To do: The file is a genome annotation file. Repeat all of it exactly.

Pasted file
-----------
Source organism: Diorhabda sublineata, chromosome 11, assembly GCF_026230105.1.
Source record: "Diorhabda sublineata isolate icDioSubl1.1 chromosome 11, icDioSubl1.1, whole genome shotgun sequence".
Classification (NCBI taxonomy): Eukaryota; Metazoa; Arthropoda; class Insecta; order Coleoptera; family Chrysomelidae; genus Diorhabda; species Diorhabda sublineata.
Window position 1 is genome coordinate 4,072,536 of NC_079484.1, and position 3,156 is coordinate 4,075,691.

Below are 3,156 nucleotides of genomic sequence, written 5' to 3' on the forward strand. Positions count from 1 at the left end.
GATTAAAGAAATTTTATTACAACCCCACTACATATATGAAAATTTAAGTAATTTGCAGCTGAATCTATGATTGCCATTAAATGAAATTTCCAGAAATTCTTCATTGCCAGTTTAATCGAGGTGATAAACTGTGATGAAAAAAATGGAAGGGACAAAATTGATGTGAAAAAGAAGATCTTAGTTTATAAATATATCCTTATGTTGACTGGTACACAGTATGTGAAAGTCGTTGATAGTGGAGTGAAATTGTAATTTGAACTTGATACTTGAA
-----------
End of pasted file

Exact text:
Source organism: Diorhabda sublineata, chromosome 11, assembly GCF_026230105.1.
Source record: "Diorhabda sublineata isolate icDioSubl1.1 chromosome 11, icDioSubl1.1, whole genome shotgun sequence".
Classification (NCBI taxonomy): Eukaryota; Metazoa; Arthropoda; class Insecta; order Coleoptera; family Chrysomelidae; genus Diorhabda; species Diorhabda sublineata.
Window position 1 is genome coordinate 4,072,536 of NC_079484.1, and position 3,156 is coordinate 4,075,691.

Below are 3,156 nucleotides of genomic sequence, written 5' to 3' on the forward strand. Positions count from 1 at the left end.
GATTAAAGAAATTTTATTACAACCCCACTACATATATGAAAATTTAAGTAATTTGCAGCTGAATCTATGATTGCCATTAAATGAAATTTCCAGAAATTCTTCATTGCCAGTTTAATCGAGGTGATAAACTGTGATGAAAAAAATGGAAGGGACAAAATTGATGTGAAAAAGAAGATCTTAGTTTATAAATATATCCTTATGTTGACTGGTACACAGTATGTGAAAGTCGTTGATAGTGGAGTGAAATTGTAATTTGAACTTGATACTTGAA